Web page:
Students enrolled in courses offered by EOCCS-certified institutions, whether through MOOC platforms, direct school channels, or within corporate settings, can rest assured — they are engaging in education officially recognized and professionally relevant.

More significantly, this certification heralds the official recognition of online learning as a substantive and indispensable source of knowledge deserving a place in every learner’s portfolio.

What do you think of education of business management in India? In your personal observation, what are the key differences between management education in India and Europe?

India stands prominently as a global hub of innovation, boasting a robust economic outlook and a vibrant society. With a longstanding successful integration of business and STEM, India is well-positioned to excel in an increasingly digitized global economy. In my view, higher education plays a pivotal role in propelling India and Asia forward.

To truly distinguish themselves on the global stage, Indian business schools must adopt a systemic approach to cultivate a genuinely international academic environment. In many ways, they grapple with challenges akin to those faced by European business schools, encompassing the creation of engaging learning environments, the pursuit of relevant and impactful research, and the facilitation of an environment conducive to international collaboration.

In this competitive landscape, Indian business schools enjoy significant advantages, including interdisciplinary curricula, the prevalence of English as the academic lingua franca, and a highly selective admission process. This selective approach ensures that top talent not only thrives but also assumes leadership roles, contributing to the continued success of these institutions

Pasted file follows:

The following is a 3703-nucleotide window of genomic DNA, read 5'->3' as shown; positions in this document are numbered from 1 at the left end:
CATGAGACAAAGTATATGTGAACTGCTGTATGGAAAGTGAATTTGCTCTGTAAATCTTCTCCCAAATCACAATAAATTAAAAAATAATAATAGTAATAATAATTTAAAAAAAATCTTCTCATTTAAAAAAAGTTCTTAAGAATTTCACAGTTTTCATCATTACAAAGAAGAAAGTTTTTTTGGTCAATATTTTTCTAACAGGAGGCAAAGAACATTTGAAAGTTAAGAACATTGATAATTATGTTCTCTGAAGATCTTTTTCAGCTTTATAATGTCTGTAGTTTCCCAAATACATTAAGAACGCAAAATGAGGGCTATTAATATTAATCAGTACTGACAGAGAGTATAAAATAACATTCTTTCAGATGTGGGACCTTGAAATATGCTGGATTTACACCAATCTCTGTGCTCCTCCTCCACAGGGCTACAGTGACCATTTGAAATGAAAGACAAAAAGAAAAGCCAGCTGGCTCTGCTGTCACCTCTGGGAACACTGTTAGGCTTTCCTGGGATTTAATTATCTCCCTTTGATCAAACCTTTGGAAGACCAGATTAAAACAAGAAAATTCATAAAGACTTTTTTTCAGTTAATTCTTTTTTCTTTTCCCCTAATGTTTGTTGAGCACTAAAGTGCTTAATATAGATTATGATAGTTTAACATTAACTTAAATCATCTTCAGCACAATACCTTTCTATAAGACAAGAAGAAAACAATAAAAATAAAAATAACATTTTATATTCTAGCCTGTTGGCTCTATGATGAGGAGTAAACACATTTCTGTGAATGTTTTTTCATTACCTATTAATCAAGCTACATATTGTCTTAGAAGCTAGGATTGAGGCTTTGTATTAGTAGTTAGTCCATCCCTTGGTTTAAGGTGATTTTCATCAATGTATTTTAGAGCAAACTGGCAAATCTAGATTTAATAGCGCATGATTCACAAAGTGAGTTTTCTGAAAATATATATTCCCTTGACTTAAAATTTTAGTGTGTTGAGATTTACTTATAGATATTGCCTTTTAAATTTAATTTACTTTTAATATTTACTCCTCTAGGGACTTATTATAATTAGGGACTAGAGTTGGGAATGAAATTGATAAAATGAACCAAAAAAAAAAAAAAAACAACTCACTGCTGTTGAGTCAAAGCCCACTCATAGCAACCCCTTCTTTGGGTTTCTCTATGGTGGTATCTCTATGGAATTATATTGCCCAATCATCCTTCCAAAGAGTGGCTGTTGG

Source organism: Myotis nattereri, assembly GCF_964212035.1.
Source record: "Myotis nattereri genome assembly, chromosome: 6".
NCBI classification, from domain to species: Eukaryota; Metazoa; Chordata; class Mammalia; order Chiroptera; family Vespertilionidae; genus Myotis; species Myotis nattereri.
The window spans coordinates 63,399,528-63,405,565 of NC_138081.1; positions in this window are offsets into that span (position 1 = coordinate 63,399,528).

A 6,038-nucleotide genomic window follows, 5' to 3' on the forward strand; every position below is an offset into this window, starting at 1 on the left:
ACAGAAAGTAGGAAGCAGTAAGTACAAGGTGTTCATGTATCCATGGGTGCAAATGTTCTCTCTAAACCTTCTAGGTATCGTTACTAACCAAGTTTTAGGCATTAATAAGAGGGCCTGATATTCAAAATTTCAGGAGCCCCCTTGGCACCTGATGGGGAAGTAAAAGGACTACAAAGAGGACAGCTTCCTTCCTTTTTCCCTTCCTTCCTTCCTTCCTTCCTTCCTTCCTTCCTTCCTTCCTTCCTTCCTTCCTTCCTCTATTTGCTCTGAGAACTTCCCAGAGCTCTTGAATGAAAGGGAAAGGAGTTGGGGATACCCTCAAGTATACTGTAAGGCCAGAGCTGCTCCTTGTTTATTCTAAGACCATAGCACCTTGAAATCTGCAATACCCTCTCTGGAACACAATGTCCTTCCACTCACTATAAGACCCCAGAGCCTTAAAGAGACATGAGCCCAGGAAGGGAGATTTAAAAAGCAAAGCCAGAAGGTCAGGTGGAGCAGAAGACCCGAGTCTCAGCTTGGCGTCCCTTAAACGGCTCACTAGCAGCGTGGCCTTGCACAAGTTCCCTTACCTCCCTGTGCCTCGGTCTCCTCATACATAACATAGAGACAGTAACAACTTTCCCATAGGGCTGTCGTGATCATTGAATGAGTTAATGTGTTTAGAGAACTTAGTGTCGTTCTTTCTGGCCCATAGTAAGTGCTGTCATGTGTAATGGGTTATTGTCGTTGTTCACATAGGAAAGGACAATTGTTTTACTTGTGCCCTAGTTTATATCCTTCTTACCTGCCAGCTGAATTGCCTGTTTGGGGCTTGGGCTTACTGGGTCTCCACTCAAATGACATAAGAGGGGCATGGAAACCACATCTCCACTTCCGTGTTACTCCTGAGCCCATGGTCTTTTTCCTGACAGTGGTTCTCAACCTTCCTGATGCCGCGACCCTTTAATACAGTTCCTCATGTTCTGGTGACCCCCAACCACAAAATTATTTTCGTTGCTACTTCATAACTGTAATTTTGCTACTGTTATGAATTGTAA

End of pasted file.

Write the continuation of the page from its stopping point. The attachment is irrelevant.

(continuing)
Is there any reason that only six institutions in India are EQUIS accredited? If yes, please explain.

In the pursuit of global excellence and a commitment to ongoing enhancement, as I alluded to in the previous question, many educational institutions are turning to accreditation to demonstrate their value and provide stakeholders with robust quality assurance. Accreditation, in essence, can play a significant role in elevating a school’s international brand and reputation.

EQUIS, renowned as the most rigorous process for business and management institutions, presents an ambitious yet rewarding path. The six accredited institutions in India should be proud of their achievement.

I anticipate a growing number of Indian institutions pursuing accreditation, thereby becoming integral members of a global network of schools united in their commitment to excellence and continuous improvement.

Engaging in meaningful discussions with deans of esteemed Indian establishments, we have explored the challenges and advancements in the sector, seeking ways to contribute to their strategic quality objectives.

If an institute in India is aspiring for EQUIS accreditation, what should be the three indispensable areas that the institute should really pay attention to?

The question is quite straightforward when viewed through the lens of EQUIS accreditation. Its framework pivots around three transversal standards that are expected to weave seamlessly into the fabric of an institution’s ethos and operations.

Firstly, establishing robust connections with the world of practice is essential, ensuring that academic endeavours are intricately linked with real-world applications and industry dynamics.